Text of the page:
A glacier in Greenland that was previously one of the planet's fastest-shrinking is now growing, according to a new NASA study.
The study published Monday in Nature Geoscience reports that the Jakobshavn Isbrae glacier has been growing since 2016.
Greenland ice and climate scientist Jason Box, who was not part of the study, told The Associated Press that the finding "was kind of a surprise."
"We kind of got used to a runaway system," Box said.
Box told the AP that the glacier is "arguably the most important Greenland glacier because it discharges the most ice in the northern hemisphere."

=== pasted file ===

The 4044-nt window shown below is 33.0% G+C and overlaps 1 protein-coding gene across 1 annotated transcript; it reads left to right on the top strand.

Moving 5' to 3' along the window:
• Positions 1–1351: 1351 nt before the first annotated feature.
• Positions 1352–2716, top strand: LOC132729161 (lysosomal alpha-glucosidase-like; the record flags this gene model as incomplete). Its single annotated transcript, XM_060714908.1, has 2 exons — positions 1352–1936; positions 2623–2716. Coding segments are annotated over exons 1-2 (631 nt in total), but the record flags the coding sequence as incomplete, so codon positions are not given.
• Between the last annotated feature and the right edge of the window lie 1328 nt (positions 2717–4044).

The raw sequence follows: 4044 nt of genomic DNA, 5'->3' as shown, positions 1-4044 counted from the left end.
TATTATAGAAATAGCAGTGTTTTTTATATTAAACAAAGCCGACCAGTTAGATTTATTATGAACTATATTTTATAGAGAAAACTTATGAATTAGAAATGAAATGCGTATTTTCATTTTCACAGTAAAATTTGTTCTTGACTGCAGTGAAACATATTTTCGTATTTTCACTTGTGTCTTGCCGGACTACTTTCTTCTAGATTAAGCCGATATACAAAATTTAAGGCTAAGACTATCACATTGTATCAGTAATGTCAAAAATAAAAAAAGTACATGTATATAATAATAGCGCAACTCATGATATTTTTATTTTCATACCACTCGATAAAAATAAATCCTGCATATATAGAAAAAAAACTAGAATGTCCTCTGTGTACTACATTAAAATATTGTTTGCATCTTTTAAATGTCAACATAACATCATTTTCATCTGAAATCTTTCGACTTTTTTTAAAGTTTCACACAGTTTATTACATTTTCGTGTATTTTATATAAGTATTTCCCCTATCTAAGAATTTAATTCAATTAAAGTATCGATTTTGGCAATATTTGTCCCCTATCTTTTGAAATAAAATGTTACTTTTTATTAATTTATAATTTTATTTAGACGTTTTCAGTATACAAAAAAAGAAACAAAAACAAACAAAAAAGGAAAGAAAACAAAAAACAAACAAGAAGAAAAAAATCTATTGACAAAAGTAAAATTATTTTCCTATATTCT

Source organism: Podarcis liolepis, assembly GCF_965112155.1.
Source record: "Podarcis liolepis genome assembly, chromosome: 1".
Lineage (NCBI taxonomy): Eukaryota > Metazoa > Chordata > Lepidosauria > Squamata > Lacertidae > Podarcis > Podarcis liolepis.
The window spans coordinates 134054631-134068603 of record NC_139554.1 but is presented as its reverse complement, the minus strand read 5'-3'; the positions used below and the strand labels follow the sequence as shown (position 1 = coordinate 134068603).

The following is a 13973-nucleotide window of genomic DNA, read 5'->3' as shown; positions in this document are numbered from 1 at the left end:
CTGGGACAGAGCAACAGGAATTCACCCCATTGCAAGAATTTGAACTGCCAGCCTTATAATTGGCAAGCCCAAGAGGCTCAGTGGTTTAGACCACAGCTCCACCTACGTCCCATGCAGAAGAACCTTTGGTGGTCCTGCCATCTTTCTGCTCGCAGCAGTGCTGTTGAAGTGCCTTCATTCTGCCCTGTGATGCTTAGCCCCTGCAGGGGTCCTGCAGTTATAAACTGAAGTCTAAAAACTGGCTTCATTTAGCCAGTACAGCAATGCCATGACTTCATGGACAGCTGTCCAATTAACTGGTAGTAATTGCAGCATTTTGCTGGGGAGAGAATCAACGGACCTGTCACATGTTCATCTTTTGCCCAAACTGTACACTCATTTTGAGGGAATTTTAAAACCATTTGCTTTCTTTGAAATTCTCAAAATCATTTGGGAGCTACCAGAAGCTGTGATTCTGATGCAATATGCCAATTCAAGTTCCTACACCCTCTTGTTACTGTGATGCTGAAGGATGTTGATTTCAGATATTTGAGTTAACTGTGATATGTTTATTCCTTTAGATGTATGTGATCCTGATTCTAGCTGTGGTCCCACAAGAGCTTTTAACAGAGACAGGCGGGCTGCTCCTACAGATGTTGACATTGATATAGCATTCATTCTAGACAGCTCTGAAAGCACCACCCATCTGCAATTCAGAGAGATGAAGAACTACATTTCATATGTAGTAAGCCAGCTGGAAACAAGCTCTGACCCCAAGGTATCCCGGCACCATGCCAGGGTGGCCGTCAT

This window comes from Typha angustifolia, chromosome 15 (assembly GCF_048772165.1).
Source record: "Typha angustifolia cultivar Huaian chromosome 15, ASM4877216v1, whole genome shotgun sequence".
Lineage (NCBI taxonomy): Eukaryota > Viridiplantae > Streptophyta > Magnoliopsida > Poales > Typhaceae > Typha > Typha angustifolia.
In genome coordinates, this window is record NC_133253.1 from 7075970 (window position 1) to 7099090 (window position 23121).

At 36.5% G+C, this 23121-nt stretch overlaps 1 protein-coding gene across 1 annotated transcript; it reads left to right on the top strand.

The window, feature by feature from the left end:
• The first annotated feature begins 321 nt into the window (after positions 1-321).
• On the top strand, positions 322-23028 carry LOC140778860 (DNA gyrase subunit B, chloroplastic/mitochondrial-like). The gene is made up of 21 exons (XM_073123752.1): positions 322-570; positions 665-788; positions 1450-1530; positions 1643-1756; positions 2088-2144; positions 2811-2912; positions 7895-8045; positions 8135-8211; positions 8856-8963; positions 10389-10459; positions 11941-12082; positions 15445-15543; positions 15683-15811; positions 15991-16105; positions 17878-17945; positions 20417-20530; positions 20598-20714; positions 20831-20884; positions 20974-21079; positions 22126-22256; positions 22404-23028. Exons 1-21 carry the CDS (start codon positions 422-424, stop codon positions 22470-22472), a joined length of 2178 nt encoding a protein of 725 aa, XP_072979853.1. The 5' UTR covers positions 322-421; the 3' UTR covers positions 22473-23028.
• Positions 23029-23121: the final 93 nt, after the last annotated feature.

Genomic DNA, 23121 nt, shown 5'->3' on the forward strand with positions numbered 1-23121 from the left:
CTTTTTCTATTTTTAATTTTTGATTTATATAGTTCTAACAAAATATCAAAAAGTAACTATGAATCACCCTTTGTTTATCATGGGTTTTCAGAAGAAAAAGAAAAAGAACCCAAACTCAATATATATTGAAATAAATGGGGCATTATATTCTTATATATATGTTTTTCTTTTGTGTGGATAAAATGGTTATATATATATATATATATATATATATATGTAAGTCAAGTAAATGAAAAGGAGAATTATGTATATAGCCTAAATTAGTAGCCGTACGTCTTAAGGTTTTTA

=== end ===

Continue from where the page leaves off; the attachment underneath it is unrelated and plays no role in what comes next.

The study linked the new growth of the glacier to the cooling of ocean waters in Disko Bay on the western coast of Greenland.
According to the AP, the authors of the study and other scientists believe the growth of the glacier is only temporary.
One author of the study, NASA climate scientist Josh Willis, said that the glacier's growth is "good news" in the short term but bad news in the long term because it reveals that ocean temperature plays more of a factor in glacier retreats and advances than scientists previously thought.
"In the long run we’ll probably have to raise our predictions of sea level rise again," Willis told the AP.
By Michael Burke, The Hill